Academies 'flout admissions rules to select privileged pupils'
Richard Garner has been Education Editor of The Independent for 12 years and writing about the subject for 34 years. Before becoming a journalist, he worked as a disc jockey in London pubs and clubs and for a hospital radio station. His main hobbies are cricket (watching these days) and theatre. On his days off, he is most likelt to be found at Lord’s or the King’s Head Theatre Club.
Wednesday 09 January 2013
Academy schools are flouting admission rules to select pupils from more privileged families, according to a major study of the programme.
The report, by the Academies Commission, says that it has received “numerous submissions” stating that academies are finding methods to “select covertly” and warns this could lead to increased social segregation.
These include arranging “social” events for prospective parents to get round a ban on direct interviews with parents set out in the Government’s admissions code.
Another method is to seek further information “not permitted by the code” before deciding on admissions. “Such practices can enable schools to select pupils from more privileged families where parents have the requisite cultural capital to complete [forms] in ways that will increase their child’s chances,” the report says.
The commission, headed by the former chief schools inspector Christine Gilbert, says it was told of examples of academies “willing to take a ‘low road’ approach to school improvement by manipulating admissions”. The decision to give them control over their own admissions practices has, it adds, “fuelled concerns that the growth of academies may entrench rather than mitigate social inequalities”.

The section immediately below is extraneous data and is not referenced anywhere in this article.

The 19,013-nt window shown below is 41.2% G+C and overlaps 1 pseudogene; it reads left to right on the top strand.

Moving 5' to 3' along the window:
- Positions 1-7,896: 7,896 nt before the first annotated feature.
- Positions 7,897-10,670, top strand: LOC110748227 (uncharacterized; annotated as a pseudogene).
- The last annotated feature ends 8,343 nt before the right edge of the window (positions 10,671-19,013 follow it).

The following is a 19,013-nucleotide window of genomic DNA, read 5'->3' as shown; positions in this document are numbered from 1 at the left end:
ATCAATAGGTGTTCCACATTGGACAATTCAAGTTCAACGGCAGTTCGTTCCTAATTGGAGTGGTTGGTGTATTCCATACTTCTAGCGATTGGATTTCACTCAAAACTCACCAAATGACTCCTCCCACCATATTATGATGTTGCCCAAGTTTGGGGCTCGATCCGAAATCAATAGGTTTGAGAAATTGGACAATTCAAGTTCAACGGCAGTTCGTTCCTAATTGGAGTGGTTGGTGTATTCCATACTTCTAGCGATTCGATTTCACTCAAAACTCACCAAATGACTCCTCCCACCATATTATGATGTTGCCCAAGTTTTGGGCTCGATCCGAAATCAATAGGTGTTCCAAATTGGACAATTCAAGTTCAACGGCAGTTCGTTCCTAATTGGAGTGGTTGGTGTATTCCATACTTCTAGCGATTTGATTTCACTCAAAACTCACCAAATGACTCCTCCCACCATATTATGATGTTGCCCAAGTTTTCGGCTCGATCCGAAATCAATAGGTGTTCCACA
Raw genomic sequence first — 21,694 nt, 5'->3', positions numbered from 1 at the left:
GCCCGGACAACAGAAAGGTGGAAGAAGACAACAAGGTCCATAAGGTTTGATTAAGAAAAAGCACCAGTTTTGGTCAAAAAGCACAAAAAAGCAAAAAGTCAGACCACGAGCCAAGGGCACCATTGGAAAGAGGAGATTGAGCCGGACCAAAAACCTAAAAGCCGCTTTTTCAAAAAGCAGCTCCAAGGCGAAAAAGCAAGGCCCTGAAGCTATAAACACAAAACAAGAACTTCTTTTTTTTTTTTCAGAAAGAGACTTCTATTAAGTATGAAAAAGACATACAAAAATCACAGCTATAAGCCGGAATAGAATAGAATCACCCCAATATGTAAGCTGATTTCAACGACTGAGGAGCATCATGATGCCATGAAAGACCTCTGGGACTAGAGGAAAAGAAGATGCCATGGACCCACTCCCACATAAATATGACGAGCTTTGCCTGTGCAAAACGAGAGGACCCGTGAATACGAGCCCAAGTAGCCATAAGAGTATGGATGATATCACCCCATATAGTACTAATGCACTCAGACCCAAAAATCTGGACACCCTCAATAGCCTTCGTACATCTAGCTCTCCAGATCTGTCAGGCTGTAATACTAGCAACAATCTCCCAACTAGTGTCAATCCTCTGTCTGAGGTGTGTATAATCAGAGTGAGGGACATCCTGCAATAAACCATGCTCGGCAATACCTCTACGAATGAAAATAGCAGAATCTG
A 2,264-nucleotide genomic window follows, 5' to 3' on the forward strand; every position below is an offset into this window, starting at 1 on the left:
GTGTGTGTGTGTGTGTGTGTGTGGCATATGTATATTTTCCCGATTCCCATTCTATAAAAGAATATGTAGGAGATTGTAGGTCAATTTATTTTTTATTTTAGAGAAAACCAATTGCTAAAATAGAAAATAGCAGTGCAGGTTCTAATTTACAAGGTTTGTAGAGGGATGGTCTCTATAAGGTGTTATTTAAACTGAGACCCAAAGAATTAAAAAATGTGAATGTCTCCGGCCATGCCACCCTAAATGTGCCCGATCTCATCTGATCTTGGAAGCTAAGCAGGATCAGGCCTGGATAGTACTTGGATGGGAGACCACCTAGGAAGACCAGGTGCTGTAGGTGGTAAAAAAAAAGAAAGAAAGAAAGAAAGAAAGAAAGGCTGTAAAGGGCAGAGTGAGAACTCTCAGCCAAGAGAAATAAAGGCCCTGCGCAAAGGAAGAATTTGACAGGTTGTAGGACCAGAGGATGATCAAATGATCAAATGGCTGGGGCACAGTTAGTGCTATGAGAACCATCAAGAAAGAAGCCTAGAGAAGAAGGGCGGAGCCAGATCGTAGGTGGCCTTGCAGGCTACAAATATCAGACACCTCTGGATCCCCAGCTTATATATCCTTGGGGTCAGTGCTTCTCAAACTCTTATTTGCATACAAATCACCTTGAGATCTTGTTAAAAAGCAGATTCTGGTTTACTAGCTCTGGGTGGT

Christine Blower, general secretary of the National Union of Teachers, warned: “This is a situation which will only get worse as the Government hands yet more schools over to unaccountable sponsors and allows more free schools to open.”
Stephen Twigg, Labour’s Education spokesman, said the report showed the school system was becoming “chaotic, impacting on standards and fairness”.
The report says that the dramatic rise in the number of academies – from 203 to 2,456 since the Coalition Government came to power – does not necessarily represent a “panacea for school improvement”. The commission, which was set up by the Royal Society of Arts and the Pearson company, warns that many schools which converted to academy status under the Coalition are not fulfilling commitments they gave towards helping other schools to improve: “The evidence... suggests relatively few have taken on the supportive roles expected.”
It adds that evidence “suggests that many previously poorly performing schools in disadvantaged areas (that stayed with their local authorities) have done just as well as those which embarked on the academy route”.
A spokesman for the Department for Education said: “All admissions authorities – be they local councils or self-governing schools including academies – must comply with our new fair admissions code. It is clear what they must do when admitting pupils. We specifically changed the law so that anyone who has concerns about how any state-funded school is admitting pupils can formally object.”
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